Dodine — toxicity, side effects, diseases and environmental impacts

Thursday, November 23, 2017 by

Dodine is a fungicide and bactericide used to control scab on fruits like apples, brown rot on peaches, and several foliar diseases on fruits such as cherries. It is also used as an industrial biocide and preservative.

The compound dodine changes the cell walls of the fungus, causing loss of the materials from within the cell. Dodine is available as a soluble concentrate or a wettable powder.

Dodine is also commonly known as dodine acetate. The compound’s trade names include AC 5223, Apadodine, Carpene, Curitan, Cyprex, Efuzin, Melprex, Sulgen, Syllit, Tebulan, Vandodine, and Venturol.

Dodine is a General Use Pesticide (GUP), and it is registered for use only in western states for peaches, pears, and cherries. Classified as toxicity class I – highly toxic, products containing dodine bear the Signal Word DANGER because it can cause severe eye irritation.

Dodine’s chemical class is a substituted acetate, and it is available as a soluble concentrate or a wettable powder. Dodine appears as a colorless to yellow fine waxy powder.

List of known side effects

Dodine is slightly toxic to mice and rats when given orally. The clinical signs in rats included abnormal defecation, various discolored areas due to discharge or excretion, hypoactivity, prolapsed penis, and impaired muscle coordination.

On necropsy, distension of the stomach and/or intestines and abnormal abdominal adhesions were observed. While dodine was not toxic to rats or rabbits when applied dermally, it was severely toxic when inhaled by rats. The clinical signs included exaggerated breathing, immobility, lethargy, unsteady gait, cold to touch, and piloerection.

Dodine was extremely irritating to the eyes and slightly irritating to the skin of rabbits in one study and severely irritating in another study. It was not a skin sensitizer in guinea-pigs.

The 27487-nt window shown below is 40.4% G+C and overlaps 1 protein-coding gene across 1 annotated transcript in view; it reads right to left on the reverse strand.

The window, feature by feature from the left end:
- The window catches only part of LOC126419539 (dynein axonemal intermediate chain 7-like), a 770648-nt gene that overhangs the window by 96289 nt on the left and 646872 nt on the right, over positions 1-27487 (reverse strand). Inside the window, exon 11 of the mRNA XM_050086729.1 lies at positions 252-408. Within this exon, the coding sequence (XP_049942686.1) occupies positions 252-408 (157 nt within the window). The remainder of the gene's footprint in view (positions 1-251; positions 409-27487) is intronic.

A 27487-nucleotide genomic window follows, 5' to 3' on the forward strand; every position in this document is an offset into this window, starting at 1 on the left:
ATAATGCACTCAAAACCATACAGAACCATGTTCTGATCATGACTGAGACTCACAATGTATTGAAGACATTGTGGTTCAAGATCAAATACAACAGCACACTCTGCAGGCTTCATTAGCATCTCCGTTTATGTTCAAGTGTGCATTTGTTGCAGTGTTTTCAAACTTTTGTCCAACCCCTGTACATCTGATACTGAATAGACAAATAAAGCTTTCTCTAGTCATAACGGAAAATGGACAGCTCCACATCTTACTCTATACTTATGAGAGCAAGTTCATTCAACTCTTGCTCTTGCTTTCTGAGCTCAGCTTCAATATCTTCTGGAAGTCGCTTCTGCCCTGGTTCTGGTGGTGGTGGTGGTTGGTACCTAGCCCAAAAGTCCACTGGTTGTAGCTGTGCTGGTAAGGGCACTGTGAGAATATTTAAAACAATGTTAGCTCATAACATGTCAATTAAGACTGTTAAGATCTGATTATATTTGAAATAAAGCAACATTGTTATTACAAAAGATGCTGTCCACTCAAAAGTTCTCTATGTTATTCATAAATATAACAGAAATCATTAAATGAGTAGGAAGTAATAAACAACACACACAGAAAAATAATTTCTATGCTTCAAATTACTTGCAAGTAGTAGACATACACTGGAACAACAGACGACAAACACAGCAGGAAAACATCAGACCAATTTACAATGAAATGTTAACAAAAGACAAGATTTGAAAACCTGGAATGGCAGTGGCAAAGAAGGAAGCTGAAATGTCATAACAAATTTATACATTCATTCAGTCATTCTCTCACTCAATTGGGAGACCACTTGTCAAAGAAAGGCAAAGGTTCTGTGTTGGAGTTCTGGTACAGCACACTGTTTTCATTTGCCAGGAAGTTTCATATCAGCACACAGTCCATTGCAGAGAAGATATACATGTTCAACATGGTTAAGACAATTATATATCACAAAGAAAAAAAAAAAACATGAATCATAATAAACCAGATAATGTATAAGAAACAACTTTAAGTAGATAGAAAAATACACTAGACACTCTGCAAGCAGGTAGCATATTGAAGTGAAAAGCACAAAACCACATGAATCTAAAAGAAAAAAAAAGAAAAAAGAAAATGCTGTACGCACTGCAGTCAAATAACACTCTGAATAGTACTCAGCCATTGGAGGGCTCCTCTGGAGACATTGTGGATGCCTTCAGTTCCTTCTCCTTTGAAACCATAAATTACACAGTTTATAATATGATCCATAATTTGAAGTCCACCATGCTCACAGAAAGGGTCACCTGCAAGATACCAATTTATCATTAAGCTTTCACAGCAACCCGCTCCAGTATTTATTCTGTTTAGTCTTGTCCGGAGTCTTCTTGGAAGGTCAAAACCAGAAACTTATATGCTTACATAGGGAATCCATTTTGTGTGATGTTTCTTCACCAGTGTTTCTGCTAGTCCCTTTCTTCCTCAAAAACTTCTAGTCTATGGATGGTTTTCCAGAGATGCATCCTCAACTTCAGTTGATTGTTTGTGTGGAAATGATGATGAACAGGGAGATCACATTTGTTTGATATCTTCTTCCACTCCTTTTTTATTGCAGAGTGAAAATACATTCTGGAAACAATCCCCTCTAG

Body systems affected by dodine

Dodine is harmful if swallowed and can cause skin irritation. It can also cause serious eye damage. It is fatal to the respiratory system if inhaled, and dodine can cause damage to the organs through prolonged or repeated exposure. Dodine can also irritate the gastrointestinal tract.

Items that can contain dodine

Dodine is used to control scab, leaf spot, and other foliar diseases. It is also an effective algal growth inhibitor when used in non-agricultural applications.

The fungicide is used to control pests like scab, leaf spot, brown rot, blossom rot, fusarium wilt, and downey mildew. Dodine is applied to fruit trees including apples, pears, peaches, cherries, plants like strawberries, nuts like black walnuts and pecans, trees like sycamore, vegetables like onions, and ornamentals like roses.

How to avoid dodine

When handling dodine, wear protective equipment and clothing such as a positive pressure self-contained breathing apparatus (SCBA). Take note that structural firefighters’ protective clothing will only provide limited protection.

Do not attempt to touch or walk through spilled dodine. Stop a dodine leak if you can do it without risk. Prevent dust clouds, and avoid inhalation of asbestos dust.

For small, dry spills, use a clean shovel and place the dodine into a clean, dry container and cover loosely. Move containers from the spill area. For small spills, pick up with sand or other non-combustible absorbent material and place into containers for later disposal. For large spills, dike far ahead of a liquid spill for later disposal. Cover powder spill with plastic sheet or tarp to minimize spreading.

Where to learn more

Summary

Dodine is a fungicide and bactericide that is used to control scab on apples, brown rot on peaches, and several foliar diseases on cherries.

Dodine is a colorless to yellow fine waxy powder, and it can come in liquid form.

Dodine is harmful if swallowed and can cause skin irritation. It can also cause serious eye damage, and it is fatal to the respiratory system if inhaled.

Sources include:

ExToxNet.ORST.edu

InChem.org

Pubchem.NCBI.NLM.NIH.gov

Sitem.Herts.ac.uk



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